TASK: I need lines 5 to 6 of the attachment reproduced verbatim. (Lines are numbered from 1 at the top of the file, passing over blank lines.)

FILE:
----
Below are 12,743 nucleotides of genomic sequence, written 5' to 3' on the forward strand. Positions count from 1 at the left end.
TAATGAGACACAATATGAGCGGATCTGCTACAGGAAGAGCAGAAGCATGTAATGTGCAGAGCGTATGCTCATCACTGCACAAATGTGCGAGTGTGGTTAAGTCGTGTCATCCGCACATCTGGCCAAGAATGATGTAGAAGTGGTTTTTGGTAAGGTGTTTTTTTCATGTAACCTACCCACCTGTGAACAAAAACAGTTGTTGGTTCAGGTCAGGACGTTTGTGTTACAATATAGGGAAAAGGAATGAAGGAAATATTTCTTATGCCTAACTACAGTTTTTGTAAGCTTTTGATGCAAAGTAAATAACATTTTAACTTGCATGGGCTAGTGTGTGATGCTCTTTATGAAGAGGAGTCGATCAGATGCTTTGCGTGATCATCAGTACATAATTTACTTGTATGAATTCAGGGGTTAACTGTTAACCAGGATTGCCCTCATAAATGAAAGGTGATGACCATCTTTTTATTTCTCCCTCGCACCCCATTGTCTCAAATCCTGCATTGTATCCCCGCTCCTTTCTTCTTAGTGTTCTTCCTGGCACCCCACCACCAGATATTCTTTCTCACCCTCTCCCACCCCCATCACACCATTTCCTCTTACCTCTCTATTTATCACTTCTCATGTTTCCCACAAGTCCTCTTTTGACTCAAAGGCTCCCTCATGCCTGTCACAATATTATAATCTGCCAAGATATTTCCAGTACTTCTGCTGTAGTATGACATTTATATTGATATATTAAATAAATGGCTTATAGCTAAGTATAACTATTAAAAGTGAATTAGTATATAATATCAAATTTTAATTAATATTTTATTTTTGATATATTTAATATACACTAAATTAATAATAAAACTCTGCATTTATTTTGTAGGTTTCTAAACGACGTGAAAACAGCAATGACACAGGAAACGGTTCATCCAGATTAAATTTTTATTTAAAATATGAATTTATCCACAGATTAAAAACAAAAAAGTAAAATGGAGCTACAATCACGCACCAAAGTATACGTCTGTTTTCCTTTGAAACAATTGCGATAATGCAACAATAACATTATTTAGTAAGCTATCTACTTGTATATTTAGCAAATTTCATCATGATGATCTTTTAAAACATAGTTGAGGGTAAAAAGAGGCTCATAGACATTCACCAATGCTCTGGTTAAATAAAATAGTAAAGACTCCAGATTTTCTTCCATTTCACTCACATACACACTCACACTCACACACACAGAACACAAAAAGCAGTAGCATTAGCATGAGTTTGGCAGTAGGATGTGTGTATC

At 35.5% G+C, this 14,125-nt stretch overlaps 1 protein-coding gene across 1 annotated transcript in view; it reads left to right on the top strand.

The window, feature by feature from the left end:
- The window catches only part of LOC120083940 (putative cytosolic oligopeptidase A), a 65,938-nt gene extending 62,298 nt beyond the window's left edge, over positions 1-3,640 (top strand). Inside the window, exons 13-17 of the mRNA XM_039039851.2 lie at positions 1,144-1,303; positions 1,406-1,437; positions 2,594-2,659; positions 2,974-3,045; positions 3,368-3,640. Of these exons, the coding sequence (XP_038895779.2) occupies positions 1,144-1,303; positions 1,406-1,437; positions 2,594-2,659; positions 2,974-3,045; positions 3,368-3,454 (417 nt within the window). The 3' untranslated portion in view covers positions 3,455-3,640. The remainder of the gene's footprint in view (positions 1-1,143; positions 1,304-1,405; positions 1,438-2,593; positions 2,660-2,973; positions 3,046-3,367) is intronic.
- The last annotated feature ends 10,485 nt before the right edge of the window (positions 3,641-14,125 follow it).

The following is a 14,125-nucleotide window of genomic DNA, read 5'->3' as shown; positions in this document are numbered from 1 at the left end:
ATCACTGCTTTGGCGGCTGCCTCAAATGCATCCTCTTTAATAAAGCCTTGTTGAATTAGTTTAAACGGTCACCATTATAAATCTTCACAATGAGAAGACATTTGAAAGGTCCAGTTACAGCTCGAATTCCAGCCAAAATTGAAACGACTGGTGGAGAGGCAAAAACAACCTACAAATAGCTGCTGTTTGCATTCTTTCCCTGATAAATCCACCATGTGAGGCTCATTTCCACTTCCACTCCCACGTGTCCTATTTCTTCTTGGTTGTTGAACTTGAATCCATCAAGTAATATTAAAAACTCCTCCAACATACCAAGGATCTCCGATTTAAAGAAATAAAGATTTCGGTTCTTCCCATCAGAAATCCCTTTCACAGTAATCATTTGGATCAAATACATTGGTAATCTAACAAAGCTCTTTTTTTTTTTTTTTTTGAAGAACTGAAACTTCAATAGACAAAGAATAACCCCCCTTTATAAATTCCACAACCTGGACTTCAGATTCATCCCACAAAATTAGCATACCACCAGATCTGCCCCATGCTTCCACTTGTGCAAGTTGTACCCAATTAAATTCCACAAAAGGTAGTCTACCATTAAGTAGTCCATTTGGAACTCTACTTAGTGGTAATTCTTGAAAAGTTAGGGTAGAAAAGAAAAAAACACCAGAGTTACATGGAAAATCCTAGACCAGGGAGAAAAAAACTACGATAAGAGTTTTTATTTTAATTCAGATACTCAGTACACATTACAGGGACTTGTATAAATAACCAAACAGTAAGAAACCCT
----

- The window catches only part of LOC120083940 (putative cytosolic oligopeptidase A), a 65,938-nt gene extending 62,298 nt beyond the window's left edge, over positions 1-3,640 (top strand). Inside the window, exons 13-17 of the mRNA XM_039039851.2 lie at positions 1,144-1,303; positions 1,406-1,437; positions 2,594-2,659; positions 2,974-3,045; positions 3,368-3,640. Of these exons, the coding sequence (XP_038895779.2) occupies positions 1,144-1,303; positions 1,406-1,437; positions 2,594-2,659; positions 2,974-3,045; positions 3,368-3,454 (417 nt within the window). The 3' untranslated portion in view covers positions 3,455-3,640. The remainder of the gene's footprint in view (positions 1-1,143; positions 1,304-1,405; positions 1,438-2,593; positions 2,660-2,973; positions 3,046-3,367) is intronic.
- The last annotated feature ends 10,485 nt before the right edge of the window (positions 3,641-14,125 follow it).